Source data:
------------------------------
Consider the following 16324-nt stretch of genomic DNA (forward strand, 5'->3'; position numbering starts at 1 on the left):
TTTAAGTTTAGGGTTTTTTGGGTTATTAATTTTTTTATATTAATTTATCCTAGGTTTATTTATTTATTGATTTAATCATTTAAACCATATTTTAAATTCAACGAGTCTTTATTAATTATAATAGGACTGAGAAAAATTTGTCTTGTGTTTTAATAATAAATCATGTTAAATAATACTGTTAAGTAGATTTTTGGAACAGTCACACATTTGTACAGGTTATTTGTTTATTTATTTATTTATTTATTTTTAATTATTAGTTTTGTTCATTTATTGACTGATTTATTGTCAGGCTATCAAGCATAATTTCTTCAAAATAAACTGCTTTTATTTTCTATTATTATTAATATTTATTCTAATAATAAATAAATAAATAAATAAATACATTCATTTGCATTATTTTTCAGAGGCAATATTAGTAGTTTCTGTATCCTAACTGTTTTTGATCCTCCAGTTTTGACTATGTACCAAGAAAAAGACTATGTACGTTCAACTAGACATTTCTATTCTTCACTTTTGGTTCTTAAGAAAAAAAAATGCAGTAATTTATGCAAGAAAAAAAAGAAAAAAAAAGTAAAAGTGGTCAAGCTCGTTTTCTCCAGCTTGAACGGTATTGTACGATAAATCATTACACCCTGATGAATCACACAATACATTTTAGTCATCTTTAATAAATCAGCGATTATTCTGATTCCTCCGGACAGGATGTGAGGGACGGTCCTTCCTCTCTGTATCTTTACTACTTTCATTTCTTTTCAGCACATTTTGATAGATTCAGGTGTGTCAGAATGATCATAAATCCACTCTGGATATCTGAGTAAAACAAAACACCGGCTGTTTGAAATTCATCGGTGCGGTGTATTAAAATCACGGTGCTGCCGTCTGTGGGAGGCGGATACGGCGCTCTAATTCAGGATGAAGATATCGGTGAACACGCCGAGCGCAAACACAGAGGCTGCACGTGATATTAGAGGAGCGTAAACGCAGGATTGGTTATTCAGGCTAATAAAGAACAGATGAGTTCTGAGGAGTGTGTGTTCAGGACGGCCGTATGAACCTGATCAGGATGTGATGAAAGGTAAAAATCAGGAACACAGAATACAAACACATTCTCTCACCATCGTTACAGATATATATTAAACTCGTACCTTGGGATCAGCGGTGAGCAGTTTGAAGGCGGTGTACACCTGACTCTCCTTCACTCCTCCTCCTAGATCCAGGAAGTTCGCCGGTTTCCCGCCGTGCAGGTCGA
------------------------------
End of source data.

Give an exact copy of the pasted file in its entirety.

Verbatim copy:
Consider the following 16324-nt stretch of genomic DNA (forward strand, 5'->3'; position numbering starts at 1 on the left):
TTTAAGTTTAGGGTTTTTTGGGTTATTAATTTTTTTATATTAATTTATCCTAGGTTTATTTATTTATTGATTTAATCATTTAAACCATATTTTAAATTCAACGAGTCTTTATTAATTATAATAGGACTGAGAAAAATTTGTCTTGTGTTTTAATAATAAATCATGTTAAATAATACTGTTAAGTAGATTTTTGGAACAGTCACACATTTGTACAGGTTATTTGTTTATTTATTTATTTATTTATTTTTAATTATTAGTTTTGTTCATTTATTGACTGATTTATTGTCAGGCTATCAAGCATAATTTCTTCAAAATAAACTGCTTTTATTTTCTATTATTATTAATATTTATTCTAATAATAAATAAATAAATAAATAAATACATTCATTTGCATTATTTTTCAGAGGCAATATTAGTAGTTTCTGTATCCTAACTGTTTTTGATCCTCCAGTTTTGACTATGTACCAAGAAAAAGACTATGTACGTTCAACTAGACATTTCTATTCTTCACTTTTGGTTCTTAAGAAAAAAAAATGCAGTAATTTATGCAAGAAAAAAAAGAAAAAAAAAGTAAAAGTGGTCAAGCTCGTTTTCTCCAGCTTGAACGGTATTGTACGATAAATCATTACACCCTGATGAATCACACAATACATTTTAGTCATCTTTAATAAATCAGCGATTATTCTGATTCCTCCGGACAGGATGTGAGGGACGGTCCTTCCTCTCTGTATCTTTACTACTTTCATTTCTTTTCAGCACATTTTGATAGATTCAGGTGTGTCAGAATGATCATAAATCCACTCTGGATATCTGAGTAAAACAAAACACCGGCTGTTTGAAATTCATCGGTGCGGTGTATTAAAATCACGGTGCTGCCGTCTGTGGGAGGCGGATACGGCGCTCTAATTCAGGATGAAGATATCGGTGAACACGCCGAGCGCAAACACAGAGGCTGCACGTGATATTAGAGGAGCGTAAACGCAGGATTGGTTATTCAGGCTAATAAAGAACAGATGAGTTCTGAGGAGTGTGTGTTCAGGACGGCCGTATGAACCTGATCAGGATGTGATGAAAGGTAAAAATCAGGAACACAGAATACAAACACATTCTCTCACCATCGTTACAGATATATATTAAACTCGTACCTTGGGATCAGCGGTGAGCAGTTTGAAGGCGGTGTACACCTGACTCTCCTTCACTCCTCCTCCTAGATCCAGGAAGTTCGCCGGTTTCCCGCCGTGCAGGTCGA